This final lecture considers psychological perspectives on human nature (evolutionary psychology) and how to live our lives (happiness). For instance, to what extent do attitudes and behaviors about sex and race have evolutionary roots? Does more money, more vacation time, or more choice actually make us happier? Can we predict what things will make us happy, and act upon those predictions?
Keywords: racism, sexuality, happiness, affective forecasting, paradox of choice, positive psychology
Image: Public domain.
There are no assigned readings for this session.
View Full Video
- Lecture 24: Conclusions (00:49:51)
Lecture 24: Conclusions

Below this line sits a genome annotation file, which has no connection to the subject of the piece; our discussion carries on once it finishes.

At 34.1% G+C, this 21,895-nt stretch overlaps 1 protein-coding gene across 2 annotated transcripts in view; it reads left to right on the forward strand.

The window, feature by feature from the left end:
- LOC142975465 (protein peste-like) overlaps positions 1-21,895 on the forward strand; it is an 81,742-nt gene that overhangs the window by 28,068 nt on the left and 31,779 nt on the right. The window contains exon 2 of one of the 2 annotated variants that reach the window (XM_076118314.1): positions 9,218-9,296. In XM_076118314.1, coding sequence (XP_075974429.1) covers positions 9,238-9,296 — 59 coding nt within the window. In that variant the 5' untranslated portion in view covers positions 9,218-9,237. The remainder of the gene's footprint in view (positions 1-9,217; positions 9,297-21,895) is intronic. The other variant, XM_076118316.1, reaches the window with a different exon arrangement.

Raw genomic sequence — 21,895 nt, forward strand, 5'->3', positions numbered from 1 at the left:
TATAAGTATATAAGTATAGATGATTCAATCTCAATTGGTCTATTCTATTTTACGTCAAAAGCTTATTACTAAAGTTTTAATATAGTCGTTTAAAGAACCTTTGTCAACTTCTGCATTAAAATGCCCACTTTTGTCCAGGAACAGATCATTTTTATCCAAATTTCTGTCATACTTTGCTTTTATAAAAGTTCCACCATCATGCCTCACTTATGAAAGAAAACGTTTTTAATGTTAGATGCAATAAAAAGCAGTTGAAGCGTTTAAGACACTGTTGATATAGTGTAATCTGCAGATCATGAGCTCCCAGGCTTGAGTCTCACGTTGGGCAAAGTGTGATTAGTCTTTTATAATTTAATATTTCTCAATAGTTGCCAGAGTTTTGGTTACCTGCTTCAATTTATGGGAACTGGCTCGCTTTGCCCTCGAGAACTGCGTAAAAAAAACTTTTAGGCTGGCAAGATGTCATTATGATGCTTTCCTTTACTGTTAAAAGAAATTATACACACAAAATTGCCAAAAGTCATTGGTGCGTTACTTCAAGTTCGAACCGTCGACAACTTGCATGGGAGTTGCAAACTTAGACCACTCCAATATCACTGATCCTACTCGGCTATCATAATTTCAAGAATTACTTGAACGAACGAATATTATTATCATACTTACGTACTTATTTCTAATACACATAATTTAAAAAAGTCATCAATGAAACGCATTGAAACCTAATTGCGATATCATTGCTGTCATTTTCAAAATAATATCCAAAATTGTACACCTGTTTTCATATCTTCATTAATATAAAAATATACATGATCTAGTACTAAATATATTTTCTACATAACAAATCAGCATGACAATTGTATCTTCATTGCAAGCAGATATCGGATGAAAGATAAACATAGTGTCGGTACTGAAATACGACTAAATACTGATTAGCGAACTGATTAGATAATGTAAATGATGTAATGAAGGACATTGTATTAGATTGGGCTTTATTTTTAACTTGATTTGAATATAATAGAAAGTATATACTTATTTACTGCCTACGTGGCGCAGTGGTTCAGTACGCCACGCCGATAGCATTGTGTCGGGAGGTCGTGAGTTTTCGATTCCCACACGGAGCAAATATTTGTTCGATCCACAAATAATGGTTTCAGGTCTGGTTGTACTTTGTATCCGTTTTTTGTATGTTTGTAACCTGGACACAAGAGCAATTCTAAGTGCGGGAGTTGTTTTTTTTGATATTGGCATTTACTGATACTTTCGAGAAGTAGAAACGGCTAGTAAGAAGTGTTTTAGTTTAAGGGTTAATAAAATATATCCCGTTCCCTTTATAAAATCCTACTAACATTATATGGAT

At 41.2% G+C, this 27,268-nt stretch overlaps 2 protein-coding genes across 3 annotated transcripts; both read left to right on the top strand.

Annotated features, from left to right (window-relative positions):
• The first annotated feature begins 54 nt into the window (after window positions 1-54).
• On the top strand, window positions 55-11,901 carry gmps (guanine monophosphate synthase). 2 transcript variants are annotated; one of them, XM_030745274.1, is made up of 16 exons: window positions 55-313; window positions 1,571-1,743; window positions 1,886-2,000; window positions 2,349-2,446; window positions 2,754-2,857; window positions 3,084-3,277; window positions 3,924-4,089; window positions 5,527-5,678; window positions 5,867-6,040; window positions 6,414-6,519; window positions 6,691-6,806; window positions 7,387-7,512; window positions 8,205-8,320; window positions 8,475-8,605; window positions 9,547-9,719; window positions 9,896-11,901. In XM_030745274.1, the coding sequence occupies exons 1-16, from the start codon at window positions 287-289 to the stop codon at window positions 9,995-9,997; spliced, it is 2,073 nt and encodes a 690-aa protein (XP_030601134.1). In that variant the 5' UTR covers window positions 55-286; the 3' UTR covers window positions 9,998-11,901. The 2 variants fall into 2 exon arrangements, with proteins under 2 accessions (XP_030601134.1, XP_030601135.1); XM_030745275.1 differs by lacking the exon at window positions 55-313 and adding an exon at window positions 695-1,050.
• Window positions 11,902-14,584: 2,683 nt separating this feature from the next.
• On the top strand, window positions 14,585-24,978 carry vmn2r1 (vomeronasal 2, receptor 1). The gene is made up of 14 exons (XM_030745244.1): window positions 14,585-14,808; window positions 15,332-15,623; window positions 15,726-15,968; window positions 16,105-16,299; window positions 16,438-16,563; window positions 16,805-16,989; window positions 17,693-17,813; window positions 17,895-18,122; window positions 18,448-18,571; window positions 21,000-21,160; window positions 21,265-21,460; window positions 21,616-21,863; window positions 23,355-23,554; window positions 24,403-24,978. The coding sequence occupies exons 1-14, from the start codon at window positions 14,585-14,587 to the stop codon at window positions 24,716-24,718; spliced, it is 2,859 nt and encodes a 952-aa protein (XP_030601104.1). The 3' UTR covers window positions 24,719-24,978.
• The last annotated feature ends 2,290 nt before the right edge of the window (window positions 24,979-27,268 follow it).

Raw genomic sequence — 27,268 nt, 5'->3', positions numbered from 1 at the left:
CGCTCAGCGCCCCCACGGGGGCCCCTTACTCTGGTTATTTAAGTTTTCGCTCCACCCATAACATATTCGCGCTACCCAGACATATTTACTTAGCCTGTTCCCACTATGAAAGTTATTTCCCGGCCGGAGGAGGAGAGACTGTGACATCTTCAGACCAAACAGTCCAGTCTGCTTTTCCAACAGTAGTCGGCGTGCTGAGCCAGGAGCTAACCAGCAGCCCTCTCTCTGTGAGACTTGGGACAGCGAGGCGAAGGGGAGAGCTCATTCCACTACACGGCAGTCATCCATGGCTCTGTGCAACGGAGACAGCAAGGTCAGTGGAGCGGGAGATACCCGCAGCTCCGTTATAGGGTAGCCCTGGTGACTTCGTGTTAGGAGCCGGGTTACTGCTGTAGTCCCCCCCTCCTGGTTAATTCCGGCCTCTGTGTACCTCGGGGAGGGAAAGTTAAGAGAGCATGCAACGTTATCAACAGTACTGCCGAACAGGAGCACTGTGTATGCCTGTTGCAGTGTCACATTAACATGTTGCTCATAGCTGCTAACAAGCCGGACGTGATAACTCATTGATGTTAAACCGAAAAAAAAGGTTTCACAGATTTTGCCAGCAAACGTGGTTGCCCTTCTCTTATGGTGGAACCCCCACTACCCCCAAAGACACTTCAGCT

View by Chapter
- Evolutionary Psychology: Views on Sexuality and Race (00:14:05)
Evolutionary Psychology: Views on Sexuality and Race
- Happiness: Can It Be Measured and Studied? (00:14:28)
Happiness: Can It Be Measured and Studied?
- Predicting Happiness: Affective Forecasting, the Paradox of Choice (00:21:18)
Predicting Happiness: Affective Forecasting, the Paradox of Choice
These optional resources are provided for students that wish to explore this topic more fully.
|Supplemental reading||Clark, R. D., III & E. Hatfield. "Gender Differences in Receptivity to Sexual Offers." Journal of Psychology and Human Sexuality 2 (1989): 39–55. (PDF)||Paper referenced in lecture video about womens' and mens' responses to three propositons (date, apartment, sex)|
|Supplemental video||"Dan Gilbert asks, Why are we happy?" TED Talks, 2004. Accessed March 9, 2012. [0:21:20]||Talk by Prof. Daniel Gilbert, a leading researcher on happiness and affective forecasting|